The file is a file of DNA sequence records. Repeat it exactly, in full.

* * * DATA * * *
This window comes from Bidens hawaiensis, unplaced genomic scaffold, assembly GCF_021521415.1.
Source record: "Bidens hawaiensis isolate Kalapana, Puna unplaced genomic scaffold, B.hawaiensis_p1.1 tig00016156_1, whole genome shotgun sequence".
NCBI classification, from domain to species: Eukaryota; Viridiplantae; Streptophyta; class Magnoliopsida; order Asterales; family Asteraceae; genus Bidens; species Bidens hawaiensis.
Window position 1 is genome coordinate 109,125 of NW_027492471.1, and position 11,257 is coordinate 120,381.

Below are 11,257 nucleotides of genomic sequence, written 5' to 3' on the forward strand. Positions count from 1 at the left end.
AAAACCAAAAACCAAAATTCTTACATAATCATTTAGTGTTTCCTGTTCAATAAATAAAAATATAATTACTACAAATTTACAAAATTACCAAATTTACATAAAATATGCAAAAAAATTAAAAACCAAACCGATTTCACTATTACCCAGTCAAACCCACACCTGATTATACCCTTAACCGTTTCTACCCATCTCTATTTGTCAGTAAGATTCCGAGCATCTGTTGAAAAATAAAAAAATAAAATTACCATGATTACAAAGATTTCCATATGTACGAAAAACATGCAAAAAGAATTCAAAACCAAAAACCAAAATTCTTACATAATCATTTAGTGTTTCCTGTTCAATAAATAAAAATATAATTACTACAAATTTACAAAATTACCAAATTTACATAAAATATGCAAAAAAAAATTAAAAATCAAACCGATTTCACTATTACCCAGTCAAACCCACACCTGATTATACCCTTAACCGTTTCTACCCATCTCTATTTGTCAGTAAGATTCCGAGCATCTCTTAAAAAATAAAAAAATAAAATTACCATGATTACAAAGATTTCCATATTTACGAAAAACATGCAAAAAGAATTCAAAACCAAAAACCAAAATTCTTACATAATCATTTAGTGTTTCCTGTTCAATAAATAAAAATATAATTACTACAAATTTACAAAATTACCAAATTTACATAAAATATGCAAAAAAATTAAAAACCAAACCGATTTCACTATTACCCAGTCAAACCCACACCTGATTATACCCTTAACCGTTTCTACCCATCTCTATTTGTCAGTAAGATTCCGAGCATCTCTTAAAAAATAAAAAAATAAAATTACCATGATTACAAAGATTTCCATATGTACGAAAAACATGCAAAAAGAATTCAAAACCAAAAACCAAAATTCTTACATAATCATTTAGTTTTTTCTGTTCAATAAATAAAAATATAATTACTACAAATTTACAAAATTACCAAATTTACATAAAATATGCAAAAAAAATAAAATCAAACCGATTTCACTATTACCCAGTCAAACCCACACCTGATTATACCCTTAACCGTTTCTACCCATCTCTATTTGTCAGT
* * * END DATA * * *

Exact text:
This window comes from Bidens hawaiensis, unplaced genomic scaffold, assembly GCF_021521415.1.
Source record: "Bidens hawaiensis isolate Kalapana, Puna unplaced genomic scaffold, B.hawaiensis_p1.1 tig00016156_1, whole genome shotgun sequence".
NCBI classification, from domain to species: Eukaryota; Viridiplantae; Streptophyta; class Magnoliopsida; order Asterales; family Asteraceae; genus Bidens; species Bidens hawaiensis.
Window position 1 is genome coordinate 109,125 of NW_027492471.1, and position 11,257 is coordinate 120,381.

Below are 11,257 nucleotides of genomic sequence, written 5' to 3' on the forward strand. Positions count from 1 at the left end.
AAAACCAAAAACCAAAATTCTTACATAATCATTTAGTGTTTCCTGTTCAATAAATAAAAATATAATTACTACAAATTTACAAAATTACCAAATTTACATAAAATATGCAAAAAAATTAAAAACCAAACCGATTTCACTATTACCCAGTCAAACCCACACCTGATTATACCCTTAACCGTTTCTACCCATCTCTATTTGTCAGTAAGATTCCGAGCATCTGTTGAAAAATAAAAAAATAAAATTACCATGATTACAAAGATTTCCATATGTACGAAAAACATGCAAAAAGAATTCAAAACCAAAAACCAAAATTCTTACATAATCATTTAGTGTTTCCTGTTCAATAAATAAAAATATAATTACTACAAATTTACAAAATTACCAAATTTACATAAAATATGCAAAAAAAAATTAAAAATCAAACCGATTTCACTATTACCCAGTCAAACCCACACCTGATTATACCCTTAACCGTTTCTACCCATCTCTATTTGTCAGTAAGATTCCGAGCATCTCTTAAAAAATAAAAAAATAAAATTACCATGATTACAAAGATTTCCATATTTACGAAAAACATGCAAAAAGAATTCAAAACCAAAAACCAAAATTCTTACATAATCATTTAGTGTTTCCTGTTCAATAAATAAAAATATAATTACTACAAATTTACAAAATTACCAAATTTACATAAAATATGCAAAAAAATTAAAAACCAAACCGATTTCACTATTACCCAGTCAAACCCACACCTGATTATACCCTTAACCGTTTCTACCCATCTCTATTTGTCAGTAAGATTCCGAGCATCTCTTAAAAAATAAAAAAATAAAATTACCATGATTACAAAGATTTCCATATGTACGAAAAACATGCAAAAAGAATTCAAAACCAAAAACCAAAATTCTTACATAATCATTTAGTTTTTTCTGTTCAATAAATAAAAATATAATTACTACAAATTTACAAAATTACCAAATTTACATAAAATATGCAAAAAAAATAAAATCAAACCGATTTCACTATTACCCAGTCAAACCCACACCTGATTATACCCTTAACCGTTTCTACCCATCTCTATTTGTCAGT